Wednesday, October 15, 2008

Minnesota NCR-SARE Grant Project to be featured on the History Channel

Tim Carroll logging with draft horses – photo by Ronnie Hartman

After working at a treatment facility for juveniles for 16 years, Tim Carroll never planned to have a successful career logging with horses. But Carroll married his wife, Doreen, who had three riding horses, and he soon grew attached to draft horses and began using them to plow his driveway and do other work on his property. Soon after, down the road from his home in Minnesota, Carroll noticed a neighbor had hired a machine logger. The rest, you could say, is history

“Those loggers had left a mess on his property,” explained Carroll. “I asked if I could come by and clean out some of those logs with my horses. It didn’t take long and I had a crowd of people watching. People started asking me if I could come out to their land. Before I had my first job done, I had three contracts waiting. Not long after that, I had 27 contracts. After 5 years, I quit my day job, and started doing this fulltime.”

Cedar River Horse Logging and Wood Products has been in business for 18 years using draft horses for sustainable forest management.

“Equine forestry,” as Carroll calls it, became his new passion. Other than cutting firewood, Carroll hadn’t been involved in forestry. Before he got started fulltime, he traveled around the country working with other horse loggers, such as Jason Rutledge with Healing Harvest Forest Foundation.

Carroll developed a strong desire to educate people about the benefits and sustainability of equine forestry, so he submitted a proposal to from the North Central Region Sustainable Agriculture Research and Education Program (NCR-SARE). He received a 2006 Farmer Rancher grant from NCR-SARE for $6,000 to promote this low-impact forest harvesting method.

“Draft horses are incredibly efficient, and people need to know that,” explained Carroll. “This project was started to educate the public about equine forestry and to bring young people into the profession. The average age of a horse logger is 45-55. It’s not for a lack of demand for the work; it’s a lack of educated young people getting involved.”

With his project funds, Carroll created a DVD to demonstrate and promote equine forestry. It was aired on Twin Cities Public Television (TPT). For the production, Carroll set up an old fashion logging camp with a 20 man crew, 11 horses, four saw mills, and a camp cook. During production, the camp logged and sawed 36,000 board feet in eight days.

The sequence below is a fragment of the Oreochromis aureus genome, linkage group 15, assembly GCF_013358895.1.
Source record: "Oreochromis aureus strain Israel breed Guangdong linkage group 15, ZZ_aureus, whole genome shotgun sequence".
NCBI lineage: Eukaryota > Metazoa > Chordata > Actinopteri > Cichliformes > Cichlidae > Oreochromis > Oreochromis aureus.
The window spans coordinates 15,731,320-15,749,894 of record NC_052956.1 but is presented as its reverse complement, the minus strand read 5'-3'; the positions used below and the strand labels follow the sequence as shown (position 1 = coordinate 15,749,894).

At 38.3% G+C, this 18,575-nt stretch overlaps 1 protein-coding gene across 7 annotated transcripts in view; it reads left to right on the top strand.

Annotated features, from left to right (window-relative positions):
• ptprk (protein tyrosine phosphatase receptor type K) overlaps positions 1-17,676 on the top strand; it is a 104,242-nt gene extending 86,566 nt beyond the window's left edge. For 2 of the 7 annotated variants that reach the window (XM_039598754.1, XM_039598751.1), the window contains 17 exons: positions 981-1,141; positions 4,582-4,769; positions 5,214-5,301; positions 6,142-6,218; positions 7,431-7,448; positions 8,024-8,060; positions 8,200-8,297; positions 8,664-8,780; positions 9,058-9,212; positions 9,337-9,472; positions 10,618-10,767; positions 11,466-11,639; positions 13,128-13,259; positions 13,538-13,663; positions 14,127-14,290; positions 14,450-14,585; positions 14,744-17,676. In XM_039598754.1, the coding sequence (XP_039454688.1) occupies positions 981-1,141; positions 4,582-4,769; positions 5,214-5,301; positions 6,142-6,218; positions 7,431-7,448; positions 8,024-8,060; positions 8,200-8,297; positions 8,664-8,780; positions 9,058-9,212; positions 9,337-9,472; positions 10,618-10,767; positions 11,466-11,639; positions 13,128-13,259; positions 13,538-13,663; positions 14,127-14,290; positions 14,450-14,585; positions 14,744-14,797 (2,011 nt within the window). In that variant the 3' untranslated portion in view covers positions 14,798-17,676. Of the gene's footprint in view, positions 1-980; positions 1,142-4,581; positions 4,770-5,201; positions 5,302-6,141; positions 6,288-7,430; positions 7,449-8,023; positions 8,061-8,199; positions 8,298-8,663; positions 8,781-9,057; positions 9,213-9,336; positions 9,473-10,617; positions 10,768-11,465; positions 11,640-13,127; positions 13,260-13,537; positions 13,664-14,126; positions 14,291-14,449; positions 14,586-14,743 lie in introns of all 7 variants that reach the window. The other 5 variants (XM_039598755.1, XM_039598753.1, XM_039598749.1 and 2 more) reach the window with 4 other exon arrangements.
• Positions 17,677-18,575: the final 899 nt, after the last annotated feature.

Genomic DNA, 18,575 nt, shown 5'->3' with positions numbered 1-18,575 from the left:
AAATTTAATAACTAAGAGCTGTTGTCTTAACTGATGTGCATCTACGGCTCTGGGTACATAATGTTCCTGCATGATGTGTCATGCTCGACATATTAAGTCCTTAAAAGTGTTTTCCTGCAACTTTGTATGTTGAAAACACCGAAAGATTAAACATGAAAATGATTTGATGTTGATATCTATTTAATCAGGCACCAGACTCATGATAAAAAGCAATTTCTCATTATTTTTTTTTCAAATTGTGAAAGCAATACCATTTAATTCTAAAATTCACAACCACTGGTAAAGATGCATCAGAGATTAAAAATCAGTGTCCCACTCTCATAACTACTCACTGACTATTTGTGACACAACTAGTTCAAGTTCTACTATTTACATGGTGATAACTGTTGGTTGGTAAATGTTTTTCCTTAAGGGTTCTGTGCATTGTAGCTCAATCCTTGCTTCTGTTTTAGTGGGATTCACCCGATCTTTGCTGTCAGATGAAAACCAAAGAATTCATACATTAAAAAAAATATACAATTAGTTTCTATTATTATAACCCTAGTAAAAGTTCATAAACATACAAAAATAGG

“The film was aired for the first time on January 12, 2008 on TPT and I have had a lot of calls from people who want their land worked with horses,” said Carroll. “I have done a lot of seminars and demos and found people really want this service. This grant has given me an opportunity to understand the PBS system and how it works. My role as a businessman is changing from a producer to a manager and teacher.”

Carroll is convinced his method is sustainable from many angles.

“I don’t think that there’s a system that’s more sustainable for logging than ours,” he explained. “Horses cost about $2.50 per day to operate, including deprecation, and we can move a semi load of logs per day with them. We even use them to harvest the hay they eat. Skidders don’t produce baby skidders. Horses reproduce colts.”

Carroll’s project will be featured on the History Channel’s Modern Marvels program on November 21st, 2008. Visit the Modern Marvels web site for listings.

Read more about Carroll’s project online at the SARE reporting site.

1 comment:

Linda Kleinschmit said...

Thanks for sharing Tim's story. I recall reviewing his proposal. It's great to see the outcome. It is just one example of why the farmer/rancher SARE investments are so important, supporting those that have the on-the-ground expertise and are willing to share it.